UAE: Dubai Articles & Analysis

The emirate of Dubai, by virtue of being less generously endowed with hydrocarbons than its regional neighbours, has worked hard over the past several decades to develop a wider, more diversified economic bedrock to power growth. As a result the emirate has several sectors whose growth is not wholly contingent on hydrocarbons revenues, and which continue to prosper in the current environment.

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Rising arrivals should continue to drive growth in Dubai’s tourism sector as a large project pipeline of hotels and resorts moves forward in the run-up to Expo 2020.

Growing recognition among locally based and overseas companies seeking dispute resolution has seen the Dubai International Financial Centre (DIFC) Courts strengthen its position as one of the world’s leading commercial courts.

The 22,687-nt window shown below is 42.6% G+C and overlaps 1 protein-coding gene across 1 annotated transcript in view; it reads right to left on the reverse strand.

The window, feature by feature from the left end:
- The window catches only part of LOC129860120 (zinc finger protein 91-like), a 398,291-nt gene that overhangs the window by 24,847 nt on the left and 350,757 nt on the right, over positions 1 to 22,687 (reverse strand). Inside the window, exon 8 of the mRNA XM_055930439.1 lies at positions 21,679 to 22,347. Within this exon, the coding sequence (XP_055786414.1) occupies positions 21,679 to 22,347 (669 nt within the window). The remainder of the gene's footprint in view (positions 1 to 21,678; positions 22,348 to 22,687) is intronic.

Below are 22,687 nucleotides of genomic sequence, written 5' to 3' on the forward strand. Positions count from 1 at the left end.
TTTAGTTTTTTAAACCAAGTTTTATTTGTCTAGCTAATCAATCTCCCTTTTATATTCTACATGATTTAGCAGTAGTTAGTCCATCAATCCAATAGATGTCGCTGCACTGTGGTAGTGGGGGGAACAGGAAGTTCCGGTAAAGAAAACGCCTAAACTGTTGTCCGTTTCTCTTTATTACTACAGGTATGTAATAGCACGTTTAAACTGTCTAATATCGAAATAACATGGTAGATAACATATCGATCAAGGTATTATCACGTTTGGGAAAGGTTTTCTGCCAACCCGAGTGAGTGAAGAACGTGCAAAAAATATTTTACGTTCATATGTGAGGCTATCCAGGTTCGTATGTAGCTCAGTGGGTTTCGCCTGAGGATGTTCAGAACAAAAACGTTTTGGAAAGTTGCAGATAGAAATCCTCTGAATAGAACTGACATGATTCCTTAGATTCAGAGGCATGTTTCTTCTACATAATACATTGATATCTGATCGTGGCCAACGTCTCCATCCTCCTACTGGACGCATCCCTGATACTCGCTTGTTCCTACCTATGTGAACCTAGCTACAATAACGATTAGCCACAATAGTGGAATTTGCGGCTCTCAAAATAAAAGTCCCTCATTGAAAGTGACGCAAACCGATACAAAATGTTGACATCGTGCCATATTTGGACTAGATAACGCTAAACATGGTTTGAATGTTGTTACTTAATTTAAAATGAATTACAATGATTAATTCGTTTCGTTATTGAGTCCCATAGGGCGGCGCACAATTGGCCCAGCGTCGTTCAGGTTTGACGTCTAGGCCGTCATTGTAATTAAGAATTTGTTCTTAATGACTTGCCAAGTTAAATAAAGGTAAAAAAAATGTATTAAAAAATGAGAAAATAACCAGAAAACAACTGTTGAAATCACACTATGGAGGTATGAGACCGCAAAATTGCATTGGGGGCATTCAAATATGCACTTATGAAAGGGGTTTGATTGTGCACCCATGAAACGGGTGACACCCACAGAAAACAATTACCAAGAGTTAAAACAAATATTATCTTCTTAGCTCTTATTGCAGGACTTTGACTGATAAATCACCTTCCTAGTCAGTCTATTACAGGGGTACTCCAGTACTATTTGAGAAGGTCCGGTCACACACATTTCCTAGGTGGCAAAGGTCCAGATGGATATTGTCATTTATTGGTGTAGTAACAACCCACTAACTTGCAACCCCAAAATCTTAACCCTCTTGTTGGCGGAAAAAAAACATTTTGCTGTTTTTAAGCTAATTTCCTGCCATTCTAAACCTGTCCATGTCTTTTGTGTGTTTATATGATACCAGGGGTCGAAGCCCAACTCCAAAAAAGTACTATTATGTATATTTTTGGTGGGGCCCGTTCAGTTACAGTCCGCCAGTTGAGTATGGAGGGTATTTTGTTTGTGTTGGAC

Dubai launched the Middle East, Africa and South Asia (MEASA) region’s first fintech accelerator in January, as efforts to update the legal framework for crowdfunding activities in the financial sector also make headway.

Last year saw Dubai’s retail space grow by 26,000 sq metres, though revenues could remain muted this year as slower economic growth and a stronger US dollar impact trading.

 

While low oil prices weighed heavily on many of Dubai’s trading partners and neighbours, the emirate delivered a strong economic performance in 2016, buoyed by growth in key non-hydrocarbons segments, which provided an important buffer against external challenges.

Sales of greener vehicles in Dubai look set to rise in the coming years as the government steps up its bid to reduce the emirate’s carbon footprint.